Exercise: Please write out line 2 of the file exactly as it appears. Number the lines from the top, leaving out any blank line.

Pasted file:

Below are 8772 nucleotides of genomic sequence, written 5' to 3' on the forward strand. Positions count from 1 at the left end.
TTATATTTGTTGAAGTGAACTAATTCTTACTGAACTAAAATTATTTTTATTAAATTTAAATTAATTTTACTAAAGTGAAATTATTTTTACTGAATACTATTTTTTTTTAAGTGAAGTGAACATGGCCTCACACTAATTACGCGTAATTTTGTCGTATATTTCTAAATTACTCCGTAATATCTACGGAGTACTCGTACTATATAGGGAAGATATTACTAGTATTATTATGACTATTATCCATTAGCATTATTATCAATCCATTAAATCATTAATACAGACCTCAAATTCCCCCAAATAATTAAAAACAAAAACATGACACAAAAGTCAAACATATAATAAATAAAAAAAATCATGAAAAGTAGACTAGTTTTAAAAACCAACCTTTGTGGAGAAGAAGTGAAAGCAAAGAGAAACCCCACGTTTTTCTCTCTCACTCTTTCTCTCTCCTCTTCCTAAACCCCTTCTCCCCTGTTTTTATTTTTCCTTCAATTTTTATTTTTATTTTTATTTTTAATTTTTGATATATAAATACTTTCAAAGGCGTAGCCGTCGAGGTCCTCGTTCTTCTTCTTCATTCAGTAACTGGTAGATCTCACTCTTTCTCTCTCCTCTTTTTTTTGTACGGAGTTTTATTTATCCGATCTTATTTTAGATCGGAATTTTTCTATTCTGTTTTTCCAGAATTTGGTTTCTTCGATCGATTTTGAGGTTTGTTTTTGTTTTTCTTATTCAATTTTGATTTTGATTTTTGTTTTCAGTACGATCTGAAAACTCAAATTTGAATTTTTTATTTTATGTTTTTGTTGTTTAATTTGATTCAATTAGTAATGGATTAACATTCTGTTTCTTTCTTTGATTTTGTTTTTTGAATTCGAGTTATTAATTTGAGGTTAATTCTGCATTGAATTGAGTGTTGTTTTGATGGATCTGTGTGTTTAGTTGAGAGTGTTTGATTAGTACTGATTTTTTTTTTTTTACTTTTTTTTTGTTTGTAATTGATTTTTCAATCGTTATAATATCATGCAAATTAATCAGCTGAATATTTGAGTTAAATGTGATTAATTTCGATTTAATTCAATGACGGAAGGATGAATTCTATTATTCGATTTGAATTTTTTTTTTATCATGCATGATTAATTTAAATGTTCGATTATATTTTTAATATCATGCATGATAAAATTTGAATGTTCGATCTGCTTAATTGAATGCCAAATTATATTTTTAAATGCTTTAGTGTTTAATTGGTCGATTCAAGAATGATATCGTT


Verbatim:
TTATATTTGTTGAAGTGAACTAATTCTTACTGAACTAAAATTATTTTTATTAAATTTAAATTAATTTTACTAAAGTGAAATTATTTTTACTGAATACTATTTTTTTTTAAGTGAAGTGAACATGGCCTCACACTAATTACGCGTAATTTTGTCGTATATTTCTAAATTACTCCGTAATATCTACGGAGTACTCGTACTATATAGGGAAGATATTACTAGTATTATTATGACTATTATCCATTAGCATTATTATCAATCCATTAAATCATTAATACAGACCTCAAATTCCCCCAAATAATTAAAAACAAAAACATGACACAAAAGTCAAACATATAATAAATAAAAAAAATCATGAAAAGTAGACTAGTTTTAAAAACCAACCTTTGTGGAGAAGAAGTGAAAGCAAAGAGAAACCCCACGTTTTTCTCTCTCACTCTTTCTCTCTCCTCTTCCTAAACCCCTTCTCCCCTGTTTTTATTTTTCCTTCAATTTTTATTTTTATTTTTATTTTTAATTTTTGATATATAAATACTTTCAAAGGCGTAGCCGTCGAGGTCCTCGTTCTTCTTCTTCATTCAGTAACTGGTAGATCTCACTCTTTCTCTCTCCTCTTTTTTTTGTACGGAGTTTTATTTATCCGATCTTATTTTAGATCGGAATTTTTCTATTCTGTTTTTCCAGAATTTGGTTTCTTCGATCGATTTTGAGGTTTGTTTTTGTTTTTCTTATTCAATTTTGATTTTGATTTTTGTTTTCAGTACGATCTGAAAACTCAAATTTGAATTTTTTATTTTATGTTTTTGTTGTTTAATTTGATTCAATTAGTAATGGATTAACATTCTGTTTCTTTCTTTGATTTTGTTTTTTGAATTCGAGTTATTAATTTGAGGTTAATTCTGCATTGAATTGAGTGTTGTTTTGATGGATCTGTGTGTTTAGTTGAGAGTGTTTGATTAGTACTGATTTTTTTTTTTTTACTTTTTTTTTGTTTGTAATTGATTTTTCAATCGTTATAATATCATGCAAATTAATCAGCTGAATATTTGAGTTAAATGTGATTAATTTCGATTTAATTCAATGACGGAAGGATGAATTCTATTATTCGATTTGAATTTTTTTTTTATCATGCATGATTAATTTAAATGTTCGATTATATTTTTAATATCATGCATGATAAAATTTGAATGTTCGATCTGCTTAATTGAATGCCAAATTATATTTTTAAATGCTTTAGTGTTTAATTGGTCGATTCAAGAATGATATCGTT